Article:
Photo Courtesy of Stephanie Gehret

Each year, the College of Education and Human Development (CEHD) chooses two leaders, one from the undergraduate and one from the graduate CEHD community, to represent and speak to the graduating class. At this year's ceremony, special education major Stephanie Gehret will be speaking about her experience as an undergraduate student in CEHD and inspiring her fellow graduates to reach for the stars. Stephanie Gehret exemplifies CEHD's mission and values as someone who strives to create an inclusive space for everyone, and advance equitable systems and practices within her community.  

Gehret's leadership and service to the CEHD and Temple community includes off-campus and on-campus service. Gehret initially came to Temple because of her family's strong ties to Philadelphia. Her grandmother lives in Fishtown, so Gehret was exposed to the Temple community, and how the community expressed itself, from a young age. "I just loved the culture whenever I stepped on campus," said Gehret.  

Gehret came to Temple undecided and heard of the Jumpstart program through an email newsletter highlighting different programs across campus. While in the program, she learned about challenges students who have intellectual disabilities sometimes face. Her experience at Jumpstart inspired her to pursue special education as a major.  

In addition to her major, she joined the Institute on Disabilities as a peer mentor, which supports students with disabilities in navigating college life academically and socially. Gehret used this opportunity to apply what she's learned in class. She also joined C2P2 (Competence and Confidence: Partners in Policymaking) to advocate for people with disabilities and their families.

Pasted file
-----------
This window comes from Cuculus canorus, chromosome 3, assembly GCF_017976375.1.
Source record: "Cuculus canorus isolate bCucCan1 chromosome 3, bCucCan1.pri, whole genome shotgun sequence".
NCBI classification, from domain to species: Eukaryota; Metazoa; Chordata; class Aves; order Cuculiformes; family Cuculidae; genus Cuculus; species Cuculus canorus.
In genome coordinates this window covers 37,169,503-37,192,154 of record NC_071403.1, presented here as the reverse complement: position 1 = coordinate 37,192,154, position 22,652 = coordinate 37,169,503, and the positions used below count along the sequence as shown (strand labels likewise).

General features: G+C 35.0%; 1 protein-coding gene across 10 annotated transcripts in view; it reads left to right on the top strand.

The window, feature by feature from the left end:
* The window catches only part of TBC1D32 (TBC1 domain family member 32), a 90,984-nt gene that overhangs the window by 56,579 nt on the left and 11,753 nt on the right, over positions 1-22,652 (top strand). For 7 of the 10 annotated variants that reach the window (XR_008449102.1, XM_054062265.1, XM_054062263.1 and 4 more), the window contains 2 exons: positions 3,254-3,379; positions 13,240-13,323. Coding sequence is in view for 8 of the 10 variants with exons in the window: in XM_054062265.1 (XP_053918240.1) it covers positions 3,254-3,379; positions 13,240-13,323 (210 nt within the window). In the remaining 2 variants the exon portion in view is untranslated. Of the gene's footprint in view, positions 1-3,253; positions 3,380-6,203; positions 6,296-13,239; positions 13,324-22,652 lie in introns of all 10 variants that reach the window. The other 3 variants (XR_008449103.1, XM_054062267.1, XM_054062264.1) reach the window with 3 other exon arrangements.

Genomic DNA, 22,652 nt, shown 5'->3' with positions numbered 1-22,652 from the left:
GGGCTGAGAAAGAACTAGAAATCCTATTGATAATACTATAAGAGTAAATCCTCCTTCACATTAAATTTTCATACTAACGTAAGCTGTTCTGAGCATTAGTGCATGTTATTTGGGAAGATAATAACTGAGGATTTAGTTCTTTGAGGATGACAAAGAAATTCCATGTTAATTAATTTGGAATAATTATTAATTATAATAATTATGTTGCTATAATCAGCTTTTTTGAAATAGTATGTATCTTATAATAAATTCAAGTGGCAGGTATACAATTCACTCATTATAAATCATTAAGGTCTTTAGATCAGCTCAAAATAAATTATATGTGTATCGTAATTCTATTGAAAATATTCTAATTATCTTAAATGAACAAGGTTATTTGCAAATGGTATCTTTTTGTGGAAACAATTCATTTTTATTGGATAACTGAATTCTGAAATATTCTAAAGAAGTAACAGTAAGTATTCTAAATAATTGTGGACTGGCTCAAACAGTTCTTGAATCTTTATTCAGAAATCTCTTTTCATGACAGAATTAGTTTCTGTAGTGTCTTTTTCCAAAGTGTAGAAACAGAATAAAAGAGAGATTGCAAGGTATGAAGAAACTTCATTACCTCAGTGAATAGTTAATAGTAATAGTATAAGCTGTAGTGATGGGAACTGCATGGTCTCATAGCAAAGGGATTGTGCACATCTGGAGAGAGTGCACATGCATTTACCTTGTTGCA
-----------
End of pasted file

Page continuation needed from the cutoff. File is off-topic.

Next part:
"I was involved in [the C2P2] cohort for about a year, and I did advocacy work for all individuals with disabilities, their families, and self-advocated at the State Capitol," said Gehret. 

As a special education student, she gained practical experience through practicum placements at Bayard Taylor School, Memphis Street Academy and John B. Stetson Charter School, before moving on to complete her student teaching at Bache Martin School. 

Outside of the required coursework, Gehret enjoyed working with kindergarten- through middle school-aged students in an afterschool program at a school in the Chinatown section of Philadelphia. There, she says she used things she learned in classes and the organizations she was involved in to create community-based events. "It was such a great experience, cause I kind of got to learn more about working in Philly," shared Gehret.  

Gehret also served as president of Temple's educational honors fraternity, Kappa Delta Pi. In this role, she helped build a network of like-minded students that can help each other in their careers later on.  

Beyond education-based organizations, Gehret was involved in Temple's Therapeutic Art Club, where students of all abilities can come together and craft, paint and more to learn about the therapeutic elements of art and relax together. With her involvement on campus, Gehret was able to build a community of supportive people at Temple to help solidify her foundation as an educator. "Being able to connect to other teachers and other people that work in social services is really important just to keep that motivation going and to make sure you're always educated on new things in the field," said Gehret.  

Within that community of supportive people, Gehret gained the foundation she needed to keep going. Through her field placements and student-teaching, Gehret found people in the field to look up to and ask questions, and they became her mentors. "The mentors were so supportive and understanding. They gave the best feedback and were just constantly there for me, with any questions I asked," added Gehret.  

One of the biggest lessons she said she learned throughout her time teaching and learning is "teaching is a lifelong craft and it's going to take time to kind of learn yourself and your teaching styles, and not everyone has it figured out yet."  

Gehret encourages CEHD Owls to leverage the support and network from the College of Education and Human Development even after departing from the nest. "It does not stop at graduation," she shared. "You can continue to stay in touch with your professors, mentors, and fellow students and always reach out for more support."   

As Gehret gets closer to graduation, the validation of being selected as this year's undergraduate student speaker is palpable. "The proudest moment I had at CEHD is accepting to be speaker at the graduation. It allowed me to reflect on the work I've done and honor the professors and friends I made within CEHD." 

After graduation, Gehret intends to become a high school life skills teacher in the School District of Philadelphia.